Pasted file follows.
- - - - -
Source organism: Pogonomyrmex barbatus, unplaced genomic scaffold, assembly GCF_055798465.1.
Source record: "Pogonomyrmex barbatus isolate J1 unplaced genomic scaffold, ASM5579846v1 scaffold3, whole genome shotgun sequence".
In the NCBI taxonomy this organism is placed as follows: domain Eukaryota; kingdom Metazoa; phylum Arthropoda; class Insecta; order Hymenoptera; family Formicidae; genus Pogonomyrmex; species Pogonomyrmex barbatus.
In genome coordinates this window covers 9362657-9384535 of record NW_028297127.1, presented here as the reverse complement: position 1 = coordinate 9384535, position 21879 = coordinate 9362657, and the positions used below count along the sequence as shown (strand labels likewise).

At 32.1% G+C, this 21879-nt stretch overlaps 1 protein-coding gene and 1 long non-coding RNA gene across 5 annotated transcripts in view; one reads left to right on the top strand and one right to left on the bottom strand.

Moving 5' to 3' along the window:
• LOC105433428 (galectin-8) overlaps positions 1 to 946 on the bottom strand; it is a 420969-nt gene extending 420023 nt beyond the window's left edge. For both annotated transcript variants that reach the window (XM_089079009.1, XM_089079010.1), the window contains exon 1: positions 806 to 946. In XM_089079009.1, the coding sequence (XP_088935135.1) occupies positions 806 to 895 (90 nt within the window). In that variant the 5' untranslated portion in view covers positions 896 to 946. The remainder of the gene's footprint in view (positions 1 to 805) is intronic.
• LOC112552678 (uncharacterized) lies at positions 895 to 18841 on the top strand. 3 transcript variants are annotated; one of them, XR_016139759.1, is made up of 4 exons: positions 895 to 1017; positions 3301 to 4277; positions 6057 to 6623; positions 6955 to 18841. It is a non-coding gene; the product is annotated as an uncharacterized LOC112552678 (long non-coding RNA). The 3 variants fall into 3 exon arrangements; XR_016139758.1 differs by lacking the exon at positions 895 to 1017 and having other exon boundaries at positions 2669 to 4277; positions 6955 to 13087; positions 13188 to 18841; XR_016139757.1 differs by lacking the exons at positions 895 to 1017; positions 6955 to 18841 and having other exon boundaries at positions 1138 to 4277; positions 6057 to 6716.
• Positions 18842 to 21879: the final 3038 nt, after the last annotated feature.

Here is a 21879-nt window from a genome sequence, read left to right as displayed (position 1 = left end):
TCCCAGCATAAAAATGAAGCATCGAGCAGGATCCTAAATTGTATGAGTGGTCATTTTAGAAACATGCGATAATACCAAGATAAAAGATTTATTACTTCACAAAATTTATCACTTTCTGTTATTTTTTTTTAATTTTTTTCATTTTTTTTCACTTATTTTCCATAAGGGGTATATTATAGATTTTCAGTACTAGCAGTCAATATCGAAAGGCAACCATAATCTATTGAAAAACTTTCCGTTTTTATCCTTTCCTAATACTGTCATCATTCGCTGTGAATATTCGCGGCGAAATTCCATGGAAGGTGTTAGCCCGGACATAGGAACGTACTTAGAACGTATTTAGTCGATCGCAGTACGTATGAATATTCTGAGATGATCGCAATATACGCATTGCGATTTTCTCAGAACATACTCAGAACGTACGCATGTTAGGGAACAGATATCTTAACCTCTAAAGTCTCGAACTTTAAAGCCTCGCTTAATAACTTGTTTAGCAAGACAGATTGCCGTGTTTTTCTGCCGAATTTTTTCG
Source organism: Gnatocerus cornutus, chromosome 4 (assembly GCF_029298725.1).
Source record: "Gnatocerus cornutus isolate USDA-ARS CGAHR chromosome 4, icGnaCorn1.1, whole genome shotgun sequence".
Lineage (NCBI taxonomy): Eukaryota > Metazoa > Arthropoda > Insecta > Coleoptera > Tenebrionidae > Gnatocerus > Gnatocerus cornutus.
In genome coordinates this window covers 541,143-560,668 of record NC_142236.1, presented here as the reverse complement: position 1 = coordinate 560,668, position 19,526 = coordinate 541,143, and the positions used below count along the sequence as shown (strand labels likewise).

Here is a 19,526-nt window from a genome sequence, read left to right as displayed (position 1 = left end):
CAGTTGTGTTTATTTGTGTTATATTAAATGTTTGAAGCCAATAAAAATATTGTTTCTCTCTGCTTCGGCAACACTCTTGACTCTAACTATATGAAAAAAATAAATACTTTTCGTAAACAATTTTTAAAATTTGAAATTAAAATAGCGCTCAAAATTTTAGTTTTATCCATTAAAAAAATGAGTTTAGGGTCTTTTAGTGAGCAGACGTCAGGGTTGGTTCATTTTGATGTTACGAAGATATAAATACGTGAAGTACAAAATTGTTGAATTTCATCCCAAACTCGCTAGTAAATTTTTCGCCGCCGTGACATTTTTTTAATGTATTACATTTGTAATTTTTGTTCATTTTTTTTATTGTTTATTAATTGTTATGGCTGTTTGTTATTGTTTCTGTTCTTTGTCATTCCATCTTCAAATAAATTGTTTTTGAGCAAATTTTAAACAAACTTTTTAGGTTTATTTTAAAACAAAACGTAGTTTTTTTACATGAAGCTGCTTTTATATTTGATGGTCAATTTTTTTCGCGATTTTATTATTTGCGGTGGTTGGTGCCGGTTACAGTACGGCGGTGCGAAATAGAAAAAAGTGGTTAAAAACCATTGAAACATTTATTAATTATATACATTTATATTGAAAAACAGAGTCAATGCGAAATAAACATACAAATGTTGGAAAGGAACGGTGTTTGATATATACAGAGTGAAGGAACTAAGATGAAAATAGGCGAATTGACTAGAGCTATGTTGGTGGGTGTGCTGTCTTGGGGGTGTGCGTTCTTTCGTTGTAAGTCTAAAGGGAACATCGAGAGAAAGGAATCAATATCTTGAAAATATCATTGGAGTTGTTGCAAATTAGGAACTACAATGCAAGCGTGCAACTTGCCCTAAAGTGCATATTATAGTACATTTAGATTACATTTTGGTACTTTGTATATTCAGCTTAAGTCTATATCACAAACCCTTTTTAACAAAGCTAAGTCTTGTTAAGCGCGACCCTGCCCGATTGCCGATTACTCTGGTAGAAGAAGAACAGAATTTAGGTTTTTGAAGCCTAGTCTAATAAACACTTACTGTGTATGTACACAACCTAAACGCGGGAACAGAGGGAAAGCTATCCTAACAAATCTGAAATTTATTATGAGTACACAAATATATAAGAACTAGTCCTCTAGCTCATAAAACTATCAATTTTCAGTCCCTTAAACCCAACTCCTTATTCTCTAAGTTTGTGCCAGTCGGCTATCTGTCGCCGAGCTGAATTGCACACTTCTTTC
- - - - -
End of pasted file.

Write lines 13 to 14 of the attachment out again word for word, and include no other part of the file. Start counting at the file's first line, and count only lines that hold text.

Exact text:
Source record: "Gnatocerus cornutus isolate USDA-ARS CGAHR chromosome 4, icGnaCorn1.1, whole genome shotgun sequence".
Lineage (NCBI taxonomy): Eukaryota > Metazoa > Arthropoda > Insecta > Coleoptera > Tenebrionidae > Gnatocerus > Gnatocerus cornutus.